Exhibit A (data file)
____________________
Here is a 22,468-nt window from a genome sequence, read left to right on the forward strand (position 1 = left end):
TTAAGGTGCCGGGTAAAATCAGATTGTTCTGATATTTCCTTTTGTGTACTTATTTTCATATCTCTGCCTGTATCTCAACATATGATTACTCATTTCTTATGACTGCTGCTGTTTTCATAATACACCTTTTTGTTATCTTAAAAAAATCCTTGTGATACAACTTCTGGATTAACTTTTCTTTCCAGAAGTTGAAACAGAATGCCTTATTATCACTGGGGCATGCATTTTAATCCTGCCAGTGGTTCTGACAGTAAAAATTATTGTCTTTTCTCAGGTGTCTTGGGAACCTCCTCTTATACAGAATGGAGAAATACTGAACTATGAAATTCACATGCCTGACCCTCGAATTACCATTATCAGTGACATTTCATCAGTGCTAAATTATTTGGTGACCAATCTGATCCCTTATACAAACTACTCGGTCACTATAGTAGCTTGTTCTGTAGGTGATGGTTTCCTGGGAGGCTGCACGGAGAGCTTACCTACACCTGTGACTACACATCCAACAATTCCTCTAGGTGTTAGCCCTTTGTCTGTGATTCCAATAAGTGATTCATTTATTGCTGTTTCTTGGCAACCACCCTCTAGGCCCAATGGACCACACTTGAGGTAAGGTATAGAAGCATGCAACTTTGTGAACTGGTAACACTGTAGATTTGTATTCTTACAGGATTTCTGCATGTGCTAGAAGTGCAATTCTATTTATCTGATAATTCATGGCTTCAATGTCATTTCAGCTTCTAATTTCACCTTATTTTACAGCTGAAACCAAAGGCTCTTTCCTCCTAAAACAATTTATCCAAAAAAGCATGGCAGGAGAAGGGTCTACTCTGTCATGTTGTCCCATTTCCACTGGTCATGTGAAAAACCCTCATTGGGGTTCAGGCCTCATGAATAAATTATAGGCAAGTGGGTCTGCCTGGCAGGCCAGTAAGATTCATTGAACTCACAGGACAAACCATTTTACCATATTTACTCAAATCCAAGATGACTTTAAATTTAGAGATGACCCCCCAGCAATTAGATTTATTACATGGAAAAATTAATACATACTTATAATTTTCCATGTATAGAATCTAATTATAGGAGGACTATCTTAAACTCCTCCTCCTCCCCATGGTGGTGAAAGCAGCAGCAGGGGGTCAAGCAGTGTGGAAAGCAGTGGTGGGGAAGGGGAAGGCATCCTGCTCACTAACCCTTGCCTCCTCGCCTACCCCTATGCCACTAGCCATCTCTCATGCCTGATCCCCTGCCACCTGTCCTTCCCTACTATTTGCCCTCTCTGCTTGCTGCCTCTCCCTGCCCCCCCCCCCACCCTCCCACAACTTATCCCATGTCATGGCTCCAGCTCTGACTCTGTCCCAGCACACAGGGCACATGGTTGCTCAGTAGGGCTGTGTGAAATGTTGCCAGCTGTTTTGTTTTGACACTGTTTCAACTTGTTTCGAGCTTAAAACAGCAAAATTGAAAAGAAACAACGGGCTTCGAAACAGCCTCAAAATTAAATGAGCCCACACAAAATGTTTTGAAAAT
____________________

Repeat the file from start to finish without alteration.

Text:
Here is a 22,468-nt window from a genome sequence, read left to right on the forward strand (position 1 = left end):
TTAAGGTGCCGGGTAAAATCAGATTGTTCTGATATTTCCTTTTGTGTACTTATTTTCATATCTCTGCCTGTATCTCAACATATGATTACTCATTTCTTATGACTGCTGCTGTTTTCATAATACACCTTTTTGTTATCTTAAAAAAATCCTTGTGATACAACTTCTGGATTAACTTTTCTTTCCAGAAGTTGAAACAGAATGCCTTATTATCACTGGGGCATGCATTTTAATCCTGCCAGTGGTTCTGACAGTAAAAATTATTGTCTTTTCTCAGGTGTCTTGGGAACCTCCTCTTATACAGAATGGAGAAATACTGAACTATGAAATTCACATGCCTGACCCTCGAATTACCATTATCAGTGACATTTCATCAGTGCTAAATTATTTGGTGACCAATCTGATCCCTTATACAAACTACTCGGTCACTATAGTAGCTTGTTCTGTAGGTGATGGTTTCCTGGGAGGCTGCACGGAGAGCTTACCTACACCTGTGACTACACATCCAACAATTCCTCTAGGTGTTAGCCCTTTGTCTGTGATTCCAATAAGTGATTCATTTATTGCTGTTTCTTGGCAACCACCCTCTAGGCCCAATGGACCACACTTGAGGTAAGGTATAGAAGCATGCAACTTTGTGAACTGGTAACACTGTAGATTTGTATTCTTACAGGATTTCTGCATGTGCTAGAAGTGCAATTCTATTTATCTGATAATTCATGGCTTCAATGTCATTTCAGCTTCTAATTTCACCTTATTTTACAGCTGAAACCAAAGGCTCTTTCCTCCTAAAACAATTTATCCAAAAAAGCATGGCAGGAGAAGGGTCTACTCTGTCATGTTGTCCCATTTCCACTGGTCATGTGAAAAACCCTCATTGGGGTTCAGGCCTCATGAATAAATTATAGGCAAGTGGGTCTGCCTGGCAGGCCAGTAAGATTCATTGAACTCACAGGACAAACCATTTTACCATATTTACTCAAATCCAAGATGACTTTAAATTTAGAGATGACCCCCCAGCAATTAGATTTATTACATGGAAAAATTAATACATACTTATAATTTTCCATGTATAGAATCTAATTATAGGAGGACTATCTTAAACTCCTCCTCCTCCCCATGGTGGTGAAAGCAGCAGCAGGGGGTCAAGCAGTGTGGAAAGCAGTGGTGGGGAAGGGGAAGGCATCCTGCTCACTAACCCTTGCCTCCTCGCCTACCCCTATGCCACTAGCCATCTCTCATGCCTGATCCCCTGCCACCTGTCCTTCCCTACTATTTGCCCTCTCTGCTTGCTGCCTCTCCCTGCCCCCCCCCCCACCCTCCCACAACTTATCCCATGTCATGGCTCCAGCTCTGACTCTGTCCCAGCACACAGGGCACATGGTTGCTCAGTAGGGCTGTGTGAAATGTTGCCAGCTGTTTTGTTTTGACACTGTTTCAACTTGTTTCGAGCTTAAAACAGCAAAATTGAAAAGAAACAACGGGCTTCGAAACAGCCTCAAAATTAAATGAGCCCACACAAAATGTTTTGAAAAT